When I was in my younger twenties, I had less of an understanding of my issues of anxiety/OCD/depression and how it related to my career. Initially the anxiety pushed me to excel, be early all the time, but then there was a certain crash, where I felt unable to control myself. My early-to-work anxiety left me sitting in my car, weeping, writing in my journal, and listening to music, all in an effort to muster the strength to actually go to work. This pattern of thoughts/feelings ruling my actions actually became debilitating for awhile. I remember calling in sick from anxiety one day, and then sick again and again and again for four whole days because all I could muster was to putz around the house. It’s led to passive-aggressive sneaking around behavior at work, lying to my supervisor and generally acting like how I would imagine a young child would act when they are trying to get around their parents’ rules.
But I’ve come a long way since then. When I’m on medication, that has helped. I’ve done more introspection and understanding of myself and emotions and on days, like today, where melancholy rules, I still force myself to get out of bed, drive across the I-90 bridge in the not-quite-yet-sunrise, and walk into work. That’s where I am today, beginning my workday, with my emotions feeling raw and tender for no discernable reason (though leaving Potamus snuggled up with daddy certainly feels like that could be a starting point.)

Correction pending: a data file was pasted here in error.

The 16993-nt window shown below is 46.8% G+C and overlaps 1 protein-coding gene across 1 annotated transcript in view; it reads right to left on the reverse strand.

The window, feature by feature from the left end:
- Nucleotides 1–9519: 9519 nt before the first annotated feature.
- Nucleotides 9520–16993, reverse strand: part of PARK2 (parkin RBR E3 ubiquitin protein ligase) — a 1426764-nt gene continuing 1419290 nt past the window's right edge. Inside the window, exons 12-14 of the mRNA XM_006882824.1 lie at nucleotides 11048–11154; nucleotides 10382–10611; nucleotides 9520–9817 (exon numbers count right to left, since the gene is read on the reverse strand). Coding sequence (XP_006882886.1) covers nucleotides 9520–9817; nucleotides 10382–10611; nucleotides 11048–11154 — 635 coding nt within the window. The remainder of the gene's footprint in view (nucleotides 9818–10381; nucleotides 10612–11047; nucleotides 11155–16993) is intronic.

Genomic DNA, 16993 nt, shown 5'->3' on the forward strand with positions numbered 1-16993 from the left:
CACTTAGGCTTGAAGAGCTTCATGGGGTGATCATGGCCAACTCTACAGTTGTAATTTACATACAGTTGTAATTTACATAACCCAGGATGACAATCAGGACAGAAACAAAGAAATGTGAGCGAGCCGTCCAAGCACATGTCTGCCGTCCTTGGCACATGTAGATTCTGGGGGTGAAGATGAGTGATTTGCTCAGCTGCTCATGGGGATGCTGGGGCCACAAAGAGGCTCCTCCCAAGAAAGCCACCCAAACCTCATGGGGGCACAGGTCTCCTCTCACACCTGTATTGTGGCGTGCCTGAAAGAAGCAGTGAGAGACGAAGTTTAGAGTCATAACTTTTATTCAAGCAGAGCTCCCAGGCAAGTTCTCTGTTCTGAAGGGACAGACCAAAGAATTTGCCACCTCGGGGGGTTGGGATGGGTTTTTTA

I know that once I get in the swing of things this morning I will be okay, but for the moment, I cannot seem to shake the blues.
In other news, Potamus is a healthy 20lbs and 27 inches long…which initially concerned me because he hasn’t gained weight since his last apt (well, it has actually felt like he gained weight, and then lost it), but the pediatrician said it was totally normal and he is height/weight proportionate and that all his moving around has caused the slimming down. When asked about his reverse cycling, the pediatrician laughed and said that he was “sorry” for me, but that the baby is getting what he needs and is totally healthy. He was also very proud of my husband’s efforts to get breastmilk into Potamus in creative methods, like mixing with yogurt or using a clean Coke can, etc. What I found to be most fun, though, was that he is a dad of 4 and was totally pro co-sleeping. It was actually his suggestion for us, since Potamus doesn’t sleep longer than 2 hours at night, even telling Boof that he and his wife co-slept/bed-shared with their 4 kids. Awesome! Not many pediatricians would be so honest, especially since it is discouraged by the APA!
Sounds like you have a great pediatrician! And you’re right – not all doctors are so honest!